The Consolidated Appropriations Act of 2023, signed by President Biden on December 29, 2022, ends the continuous health coverage requirement for Medicaid members during the public health emergency. While this requirement was in place, Medicaid members did not have to go through the usual annual redetermination of their eligibility for benefits. However, now that this requirement has ended, Medicaid members will receive renewal letters with requests for information. If they do not respond or respond late, they could lose their Medicaid coverage.
States could start this process as early as February 2023, and disenrollment may start on April 1, 2023. This means that some Medicaid members may lose their coverage starting in May 2023. However, many states have opted for an “unwinding” period over the course of twelve months. During this period, Medicaid members who do not respond to renewal letters or requests for information may lose their benefits.
The potential for Medicaid members to lose their coverage could have a significant impact on providers with a high concentration of Medicaid members. Providers may see a negative impact on their cash flow and need to have conversations with patients to encourage compliance with requests for information to avoid disenrollment. Additionally, contingency plans should be in place to ensure payment for future visits. This could include setting a cash-pay or sliding fee policy, providing assistance or information about the plans available on the Marketplace, completing any paperwork required for patients during the redetermination phase, and being available to support an appeal if necessary.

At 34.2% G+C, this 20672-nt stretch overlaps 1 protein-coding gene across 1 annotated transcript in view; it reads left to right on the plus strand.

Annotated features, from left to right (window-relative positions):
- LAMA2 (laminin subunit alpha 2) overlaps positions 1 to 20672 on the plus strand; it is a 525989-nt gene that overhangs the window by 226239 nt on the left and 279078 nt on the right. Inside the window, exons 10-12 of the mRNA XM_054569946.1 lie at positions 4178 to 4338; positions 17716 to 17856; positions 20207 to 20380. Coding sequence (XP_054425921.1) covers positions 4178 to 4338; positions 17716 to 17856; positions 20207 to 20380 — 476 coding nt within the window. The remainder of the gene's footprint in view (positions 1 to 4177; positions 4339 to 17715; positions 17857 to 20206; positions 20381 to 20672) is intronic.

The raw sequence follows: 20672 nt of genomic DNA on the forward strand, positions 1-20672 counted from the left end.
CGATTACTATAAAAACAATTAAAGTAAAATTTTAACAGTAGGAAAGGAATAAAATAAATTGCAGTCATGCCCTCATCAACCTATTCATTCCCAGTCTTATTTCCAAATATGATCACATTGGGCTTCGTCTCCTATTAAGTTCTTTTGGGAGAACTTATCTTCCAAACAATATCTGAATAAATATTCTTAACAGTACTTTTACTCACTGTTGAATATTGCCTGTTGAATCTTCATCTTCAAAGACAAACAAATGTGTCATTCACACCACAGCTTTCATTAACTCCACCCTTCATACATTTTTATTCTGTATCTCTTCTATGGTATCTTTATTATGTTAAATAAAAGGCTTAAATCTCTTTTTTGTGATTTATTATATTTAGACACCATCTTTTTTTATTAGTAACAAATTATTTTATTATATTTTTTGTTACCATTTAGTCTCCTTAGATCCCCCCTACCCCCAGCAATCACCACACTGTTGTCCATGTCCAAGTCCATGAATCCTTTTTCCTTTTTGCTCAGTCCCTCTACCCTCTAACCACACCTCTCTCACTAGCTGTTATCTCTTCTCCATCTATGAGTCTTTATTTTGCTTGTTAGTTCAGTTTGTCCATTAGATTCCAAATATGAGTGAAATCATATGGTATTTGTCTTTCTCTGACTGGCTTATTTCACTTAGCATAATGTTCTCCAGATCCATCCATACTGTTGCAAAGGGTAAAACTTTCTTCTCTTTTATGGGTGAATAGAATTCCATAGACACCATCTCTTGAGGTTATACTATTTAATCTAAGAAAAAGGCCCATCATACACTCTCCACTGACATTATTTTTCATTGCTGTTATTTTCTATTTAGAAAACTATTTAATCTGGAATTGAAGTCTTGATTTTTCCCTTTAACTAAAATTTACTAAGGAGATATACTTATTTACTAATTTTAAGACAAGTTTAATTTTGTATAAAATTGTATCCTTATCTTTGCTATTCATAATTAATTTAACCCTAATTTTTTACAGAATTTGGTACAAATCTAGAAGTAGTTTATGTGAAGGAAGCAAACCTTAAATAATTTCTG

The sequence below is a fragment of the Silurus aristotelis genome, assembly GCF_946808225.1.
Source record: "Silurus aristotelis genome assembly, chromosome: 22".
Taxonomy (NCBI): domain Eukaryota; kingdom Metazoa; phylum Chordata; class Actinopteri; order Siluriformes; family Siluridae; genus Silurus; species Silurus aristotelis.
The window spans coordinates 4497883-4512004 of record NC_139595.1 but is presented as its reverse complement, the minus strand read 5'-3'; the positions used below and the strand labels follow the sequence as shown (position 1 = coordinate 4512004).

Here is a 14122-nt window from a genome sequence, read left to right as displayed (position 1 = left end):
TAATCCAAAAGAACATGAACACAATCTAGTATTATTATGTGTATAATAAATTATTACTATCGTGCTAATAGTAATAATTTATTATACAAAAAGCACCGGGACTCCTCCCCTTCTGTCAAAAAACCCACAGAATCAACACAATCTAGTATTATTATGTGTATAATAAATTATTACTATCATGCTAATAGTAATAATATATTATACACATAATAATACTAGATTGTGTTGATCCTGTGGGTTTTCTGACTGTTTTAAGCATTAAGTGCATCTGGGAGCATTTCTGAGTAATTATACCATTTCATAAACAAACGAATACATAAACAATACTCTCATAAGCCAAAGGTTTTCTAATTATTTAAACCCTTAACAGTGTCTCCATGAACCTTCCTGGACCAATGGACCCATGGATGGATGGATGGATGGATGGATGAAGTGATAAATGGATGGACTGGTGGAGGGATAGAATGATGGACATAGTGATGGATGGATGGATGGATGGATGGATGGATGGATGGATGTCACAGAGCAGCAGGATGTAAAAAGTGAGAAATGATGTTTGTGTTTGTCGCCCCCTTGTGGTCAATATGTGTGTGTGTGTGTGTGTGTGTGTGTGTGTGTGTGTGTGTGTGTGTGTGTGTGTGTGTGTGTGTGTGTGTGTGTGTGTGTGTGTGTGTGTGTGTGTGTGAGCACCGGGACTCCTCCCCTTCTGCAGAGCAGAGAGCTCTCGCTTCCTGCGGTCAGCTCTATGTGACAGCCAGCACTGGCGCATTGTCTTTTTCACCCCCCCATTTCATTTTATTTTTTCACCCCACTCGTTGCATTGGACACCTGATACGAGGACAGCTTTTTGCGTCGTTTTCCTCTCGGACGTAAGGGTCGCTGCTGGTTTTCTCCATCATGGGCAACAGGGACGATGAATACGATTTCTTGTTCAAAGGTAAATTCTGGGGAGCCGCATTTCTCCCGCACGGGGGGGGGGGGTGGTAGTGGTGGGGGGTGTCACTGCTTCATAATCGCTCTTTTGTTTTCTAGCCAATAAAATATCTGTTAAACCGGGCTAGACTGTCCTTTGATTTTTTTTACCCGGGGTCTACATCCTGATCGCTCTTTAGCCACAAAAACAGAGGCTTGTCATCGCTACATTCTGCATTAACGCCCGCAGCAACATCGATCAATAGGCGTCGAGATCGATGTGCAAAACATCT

To avoid surprises and non-payment, providers should verify eligibility on all patients. According to the Kaiser Family Foundation, between 5 million and 10 million people will lose their Medicaid coverage as states re-start the redetermination phase. Providers should be prepared for a potential increase in uninsured patients and have plans in place to ensure they are still able to provide quality care to those in need.
The end of the public health emergency marks a new phase in the healthcare landscape. With the end of the continuous health coverage requirement for Medicaid members, providers must be proactive in ensuring their patients have the necessary information to maintain their coverage. This includes having conversations with patients, verifying eligibility, and having contingency plans in place to ensure payment for future visits. By doing so, providers can continue to provide quality care to all patients, regardless of their insurance status.
With our deep expertise in healthcare policy, reimbursement, and regulatory compliance, PractiSynergy has been guiding our clients through the complex and dynamic changes that have arisen with the conclusion of the PHE. Contact PractiSynergy at Practisynergy.com/contact-us/ to learn how to protect your cash flow through these upcoming changes.